- Keep your compost pile on top of the bare ground so that worms and microorganisms can migrate into the pile.
- You could even keep your compost pile in your greenhouse. Plants can be started in cardboard boxes on top of your compost pile to keep them warm when it is still chilly outside.
- Ideally, you might keep your compost pile in the corner of your garden, where it can be easily accessible to your plants and your water supply!
Should You Use a Compost Container?
There are benefits to using a compost container. First, you can purchase commercial composters, which are typically a large drum on a stand. The drum has a crank to spin the drum to mix the compost. These are great solutions for smaller yards or where it would be inappropriate to have an open compost pile. These types of drums prevent animals from getting into your pile and contain odors, but they can be expensive, and they don’t hold large amounts of yard waste.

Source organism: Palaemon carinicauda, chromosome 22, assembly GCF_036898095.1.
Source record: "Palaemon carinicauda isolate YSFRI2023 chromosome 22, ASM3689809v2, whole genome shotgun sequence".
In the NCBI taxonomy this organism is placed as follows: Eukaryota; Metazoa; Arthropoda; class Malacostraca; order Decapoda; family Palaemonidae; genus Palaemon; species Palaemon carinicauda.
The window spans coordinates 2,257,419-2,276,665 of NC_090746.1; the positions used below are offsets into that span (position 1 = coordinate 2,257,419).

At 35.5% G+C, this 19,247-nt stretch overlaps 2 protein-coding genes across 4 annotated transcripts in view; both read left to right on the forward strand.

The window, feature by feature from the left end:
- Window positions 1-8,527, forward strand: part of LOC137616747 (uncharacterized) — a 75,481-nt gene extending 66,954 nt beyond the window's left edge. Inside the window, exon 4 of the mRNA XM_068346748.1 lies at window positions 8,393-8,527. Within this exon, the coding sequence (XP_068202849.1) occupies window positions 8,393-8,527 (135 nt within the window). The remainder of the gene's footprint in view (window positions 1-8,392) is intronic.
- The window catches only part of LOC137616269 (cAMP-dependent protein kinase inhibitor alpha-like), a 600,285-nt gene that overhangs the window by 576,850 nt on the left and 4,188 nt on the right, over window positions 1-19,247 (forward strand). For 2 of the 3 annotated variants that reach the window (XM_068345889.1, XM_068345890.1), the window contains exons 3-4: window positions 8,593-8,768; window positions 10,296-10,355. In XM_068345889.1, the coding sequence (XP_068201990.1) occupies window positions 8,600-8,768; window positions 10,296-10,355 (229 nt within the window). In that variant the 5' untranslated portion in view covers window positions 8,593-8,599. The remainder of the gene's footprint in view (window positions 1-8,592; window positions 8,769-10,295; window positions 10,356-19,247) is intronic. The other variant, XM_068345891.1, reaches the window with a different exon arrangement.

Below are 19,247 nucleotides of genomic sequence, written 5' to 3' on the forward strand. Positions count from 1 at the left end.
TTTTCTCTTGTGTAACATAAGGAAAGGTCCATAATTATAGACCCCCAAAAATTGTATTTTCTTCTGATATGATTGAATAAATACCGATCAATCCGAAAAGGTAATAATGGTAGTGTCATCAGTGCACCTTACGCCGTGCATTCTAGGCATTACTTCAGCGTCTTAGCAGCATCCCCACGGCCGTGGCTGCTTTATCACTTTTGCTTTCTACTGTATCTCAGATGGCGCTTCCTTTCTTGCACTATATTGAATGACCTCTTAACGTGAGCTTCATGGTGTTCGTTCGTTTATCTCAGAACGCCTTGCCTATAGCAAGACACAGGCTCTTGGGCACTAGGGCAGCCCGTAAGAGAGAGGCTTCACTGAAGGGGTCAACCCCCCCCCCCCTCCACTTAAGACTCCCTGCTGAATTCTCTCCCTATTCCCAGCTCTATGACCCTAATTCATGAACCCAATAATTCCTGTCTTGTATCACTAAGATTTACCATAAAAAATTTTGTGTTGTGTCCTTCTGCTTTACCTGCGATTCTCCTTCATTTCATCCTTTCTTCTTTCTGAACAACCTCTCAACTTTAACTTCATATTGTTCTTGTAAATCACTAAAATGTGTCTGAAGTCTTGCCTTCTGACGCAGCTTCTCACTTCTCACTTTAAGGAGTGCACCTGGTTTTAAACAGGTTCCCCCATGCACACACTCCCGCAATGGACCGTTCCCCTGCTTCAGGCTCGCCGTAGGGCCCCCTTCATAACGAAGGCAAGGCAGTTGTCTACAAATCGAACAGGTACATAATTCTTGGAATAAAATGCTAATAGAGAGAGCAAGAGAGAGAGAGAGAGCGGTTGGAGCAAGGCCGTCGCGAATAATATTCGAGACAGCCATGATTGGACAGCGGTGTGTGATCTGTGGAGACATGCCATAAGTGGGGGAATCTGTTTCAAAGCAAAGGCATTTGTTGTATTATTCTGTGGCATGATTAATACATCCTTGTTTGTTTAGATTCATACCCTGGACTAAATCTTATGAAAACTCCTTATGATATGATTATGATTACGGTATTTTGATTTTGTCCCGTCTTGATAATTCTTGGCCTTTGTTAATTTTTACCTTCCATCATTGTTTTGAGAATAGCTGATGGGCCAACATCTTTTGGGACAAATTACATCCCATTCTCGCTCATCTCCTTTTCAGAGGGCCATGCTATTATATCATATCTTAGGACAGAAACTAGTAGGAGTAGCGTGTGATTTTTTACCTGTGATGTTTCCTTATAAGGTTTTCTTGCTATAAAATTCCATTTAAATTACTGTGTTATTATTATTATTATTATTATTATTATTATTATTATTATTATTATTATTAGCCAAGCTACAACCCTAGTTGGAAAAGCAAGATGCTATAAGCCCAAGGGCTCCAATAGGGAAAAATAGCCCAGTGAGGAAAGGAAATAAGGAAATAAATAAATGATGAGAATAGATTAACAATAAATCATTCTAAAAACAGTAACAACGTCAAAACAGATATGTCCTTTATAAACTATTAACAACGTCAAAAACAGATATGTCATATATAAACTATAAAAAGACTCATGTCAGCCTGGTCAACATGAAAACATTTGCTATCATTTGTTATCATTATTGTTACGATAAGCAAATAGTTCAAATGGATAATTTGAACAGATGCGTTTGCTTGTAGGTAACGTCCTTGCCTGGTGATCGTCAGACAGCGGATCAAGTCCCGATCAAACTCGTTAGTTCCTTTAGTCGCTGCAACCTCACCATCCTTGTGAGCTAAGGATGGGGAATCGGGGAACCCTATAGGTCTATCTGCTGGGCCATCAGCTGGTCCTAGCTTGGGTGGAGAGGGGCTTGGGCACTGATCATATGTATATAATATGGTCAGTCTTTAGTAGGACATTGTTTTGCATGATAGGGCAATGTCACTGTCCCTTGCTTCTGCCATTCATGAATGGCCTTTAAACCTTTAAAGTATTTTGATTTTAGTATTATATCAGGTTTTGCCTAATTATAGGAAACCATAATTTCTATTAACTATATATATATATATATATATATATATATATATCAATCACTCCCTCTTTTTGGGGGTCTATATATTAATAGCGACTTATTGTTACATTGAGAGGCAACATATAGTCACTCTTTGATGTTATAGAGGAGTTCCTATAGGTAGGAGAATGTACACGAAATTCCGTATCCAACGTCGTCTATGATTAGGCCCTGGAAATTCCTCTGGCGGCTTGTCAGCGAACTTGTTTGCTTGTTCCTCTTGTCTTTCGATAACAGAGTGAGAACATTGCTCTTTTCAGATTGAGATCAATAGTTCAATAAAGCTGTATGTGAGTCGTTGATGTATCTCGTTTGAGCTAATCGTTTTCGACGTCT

Other suggestions for a compost bin would be a large, clean trash can, a barrel, or even just an open pile. I have seen people make a large circle out of some extra fence as a container. Personally, I use a three-sided bin constructed from untreated pallets. It’s large enough to hold lots of yard waste and allows for plenty of ventilation.
Also, since it is open on the bottom, there is lots of surface area in contact with the ground for worms and beneficial organisms to migrate into the pile. It’s also close to the chicken coop, so the chickens can visit the pile and scratch through it, which not only turns the pile but also adds some nitrogen (their poop!) and feeds them, too.
What Ingredients Go In a Compost Pile?